Climate Change Update 26th May 2024

Our art exhibition got an excellent write-up in the Monaro Post on Wednesday and Peter New had a wonderful letter confirming its success (see three items attached). If you haven’t already, please come and see the exhibition (Imagine a Clean Energy Future) at the Raglan, 9-11 Lambie St, Cooma, any day from Wed to Sun, 10.30am to 3.30pm, through to 30 June. 

We have also organised weekly workshops, starting this Tuesday, from 12.30 to 2pm in the Tillers Gallery at the Raglan, starting with an EV workshop. See attached notice. All free with the tea and biscuit thrown in!

The Raglan Board has asked whether anyone might volunteer for sitting at the reception desk while the exhibition runs (even thereafter!) Merilyn Minell would be happy to offer instruction, though it is not difficult. 

The biggest news of the week, of course, was the infuriating decision by the NSW Government to keep open Eraring coal-fired power station for another two years (or maybe four) to “keep the lights on”. It will cost the tax-payer up to $450 million. The NSW government (previous and current)  itself is to blame because it has failed to deliver the new capacity on time. According to Renew Economy, new wind and solar projects have been delayed by extended planning holdups, and the state’s proposed renewable energy zones have also been delayed.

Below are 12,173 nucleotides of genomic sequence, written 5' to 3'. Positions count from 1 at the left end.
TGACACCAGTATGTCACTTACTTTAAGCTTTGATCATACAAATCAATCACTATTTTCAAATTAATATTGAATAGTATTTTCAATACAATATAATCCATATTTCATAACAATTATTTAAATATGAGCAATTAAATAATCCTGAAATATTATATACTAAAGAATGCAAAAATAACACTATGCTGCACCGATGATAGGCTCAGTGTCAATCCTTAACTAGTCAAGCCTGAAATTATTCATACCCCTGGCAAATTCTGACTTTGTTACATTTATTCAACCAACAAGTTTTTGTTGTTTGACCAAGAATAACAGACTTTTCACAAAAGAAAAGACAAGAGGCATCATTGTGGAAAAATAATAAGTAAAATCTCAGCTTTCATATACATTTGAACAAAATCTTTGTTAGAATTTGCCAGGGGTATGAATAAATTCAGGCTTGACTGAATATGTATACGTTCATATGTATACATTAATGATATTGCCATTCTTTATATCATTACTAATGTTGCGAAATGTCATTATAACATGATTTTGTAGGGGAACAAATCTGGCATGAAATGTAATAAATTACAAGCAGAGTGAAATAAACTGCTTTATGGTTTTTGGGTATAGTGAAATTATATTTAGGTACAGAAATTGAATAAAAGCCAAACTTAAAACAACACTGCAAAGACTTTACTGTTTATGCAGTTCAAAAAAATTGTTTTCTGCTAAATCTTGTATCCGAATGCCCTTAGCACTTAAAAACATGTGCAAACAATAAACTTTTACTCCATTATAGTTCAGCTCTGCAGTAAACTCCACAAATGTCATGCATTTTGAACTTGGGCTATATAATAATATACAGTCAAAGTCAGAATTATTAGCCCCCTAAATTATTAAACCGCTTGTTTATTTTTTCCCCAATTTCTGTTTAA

Concern about climate change clearly did not matter enough to the relevant NSW Ministers (Environment Minister Penny Sharpe and Treasurer Daniel Mookhey) though Minister Sharpe did say it would not affect our emission reduction targets. This despite extending the life of the Eraring power station until 2027 will pump an extra 12 million tonnes of greenhouse emissions into the atmosphere over two years.

Meanwhile, weather gets ever more chaotic. Tornadoes, floods, heatwave, freezes and freak weather wreaked havoc across the world this week, with deadly consequences. In India’s capital Delhi, temperatures soared above 47 degrees Celsius. At the other extreme, temperatures in Chile’s capital Santiago dipped to near freezing, making it the coldest May since 1950. And in Afghanistan, fresh floods triggered by heavy rains killed almost 100 people, and destroyed hundreds of hectares of agricultural land as well as thousands of homes and properties. This is the second time Afghanistan has flooded this month. Last week, heavy rains caused flash floods, which killed 315 people and left more than 1,600 injured across the country.